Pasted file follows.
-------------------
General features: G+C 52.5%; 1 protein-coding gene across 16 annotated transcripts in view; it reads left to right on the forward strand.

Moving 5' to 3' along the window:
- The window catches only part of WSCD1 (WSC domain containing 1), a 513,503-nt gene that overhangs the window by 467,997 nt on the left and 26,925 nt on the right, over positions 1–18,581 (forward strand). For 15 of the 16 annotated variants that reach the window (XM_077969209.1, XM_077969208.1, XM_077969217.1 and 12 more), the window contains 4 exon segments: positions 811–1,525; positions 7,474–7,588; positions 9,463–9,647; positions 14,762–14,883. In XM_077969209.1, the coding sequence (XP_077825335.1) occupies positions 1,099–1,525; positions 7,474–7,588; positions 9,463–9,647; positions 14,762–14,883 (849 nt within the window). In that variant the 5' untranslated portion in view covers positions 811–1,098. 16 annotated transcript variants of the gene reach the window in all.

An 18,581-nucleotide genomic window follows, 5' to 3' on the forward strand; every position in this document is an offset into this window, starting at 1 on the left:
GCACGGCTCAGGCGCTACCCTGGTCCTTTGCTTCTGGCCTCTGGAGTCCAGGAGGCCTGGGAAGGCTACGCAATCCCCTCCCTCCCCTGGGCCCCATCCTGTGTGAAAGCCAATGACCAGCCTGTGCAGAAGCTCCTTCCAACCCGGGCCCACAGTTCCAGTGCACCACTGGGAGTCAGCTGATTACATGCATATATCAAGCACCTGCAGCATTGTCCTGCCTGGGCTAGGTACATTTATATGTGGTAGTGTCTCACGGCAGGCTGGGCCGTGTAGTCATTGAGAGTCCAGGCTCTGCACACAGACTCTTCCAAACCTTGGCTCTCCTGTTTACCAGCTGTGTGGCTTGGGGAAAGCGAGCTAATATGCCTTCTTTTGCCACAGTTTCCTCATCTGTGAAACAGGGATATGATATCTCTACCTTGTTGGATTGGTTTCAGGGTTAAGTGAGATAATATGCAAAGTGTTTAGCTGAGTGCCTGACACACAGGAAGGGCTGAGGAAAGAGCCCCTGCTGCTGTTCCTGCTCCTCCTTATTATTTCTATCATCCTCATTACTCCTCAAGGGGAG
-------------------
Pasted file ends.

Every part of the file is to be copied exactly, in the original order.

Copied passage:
General features: G+C 52.5%; 1 protein-coding gene across 16 annotated transcripts in view; it reads left to right on the forward strand.

Moving 5' to 3' along the window:
- The window catches only part of WSCD1 (WSC domain containing 1), a 513,503-nt gene that overhangs the window by 467,997 nt on the left and 26,925 nt on the right, over positions 1–18,581 (forward strand). For 15 of the 16 annotated variants that reach the window (XM_077969209.1, XM_077969208.1, XM_077969217.1 and 12 more), the window contains 4 exon segments: positions 811–1,525; positions 7,474–7,588; positions 9,463–9,647; positions 14,762–14,883. In XM_077969209.1, the coding sequence (XP_077825335.1) occupies positions 1,099–1,525; positions 7,474–7,588; positions 9,463–9,647; positions 14,762–14,883 (849 nt within the window). In that variant the 5' untranslated portion in view covers positions 811–1,098. 16 annotated transcript variants of the gene reach the window in all.

An 18,581-nucleotide genomic window follows, 5' to 3' on the forward strand; every position in this document is an offset into this window, starting at 1 on the left:
GCACGGCTCAGGCGCTACCCTGGTCCTTTGCTTCTGGCCTCTGGAGTCCAGGAGGCCTGGGAAGGCTACGCAATCCCCTCCCTCCCCTGGGCCCCATCCTGTGTGAAAGCCAATGACCAGCCTGTGCAGAAGCTCCTTCCAACCCGGGCCCACAGTTCCAGTGCACCACTGGGAGTCAGCTGATTACATGCATATATCAAGCACCTGCAGCATTGTCCTGCCTGGGCTAGGTACATTTATATGTGGTAGTGTCTCACGGCAGGCTGGGCCGTGTAGTCATTGAGAGTCCAGGCTCTGCACACAGACTCTTCCAAACCTTGGCTCTCCTGTTTACCAGCTGTGTGGCTTGGGGAAAGCGAGCTAATATGCCTTCTTTTGCCACAGTTTCCTCATCTGTGAAACAGGGATATGATATCTCTACCTTGTTGGATTGGTTTCAGGGTTAAGTGAGATAATATGCAAAGTGTTTAGCTGAGTGCCTGACACACAGGAAGGGCTGAGGAAAGAGCCCCTGCTGCTGTTCCTGCTCCTCCTTATTATTTCTATCATCCTCATTACTCCTCAAGGGGAG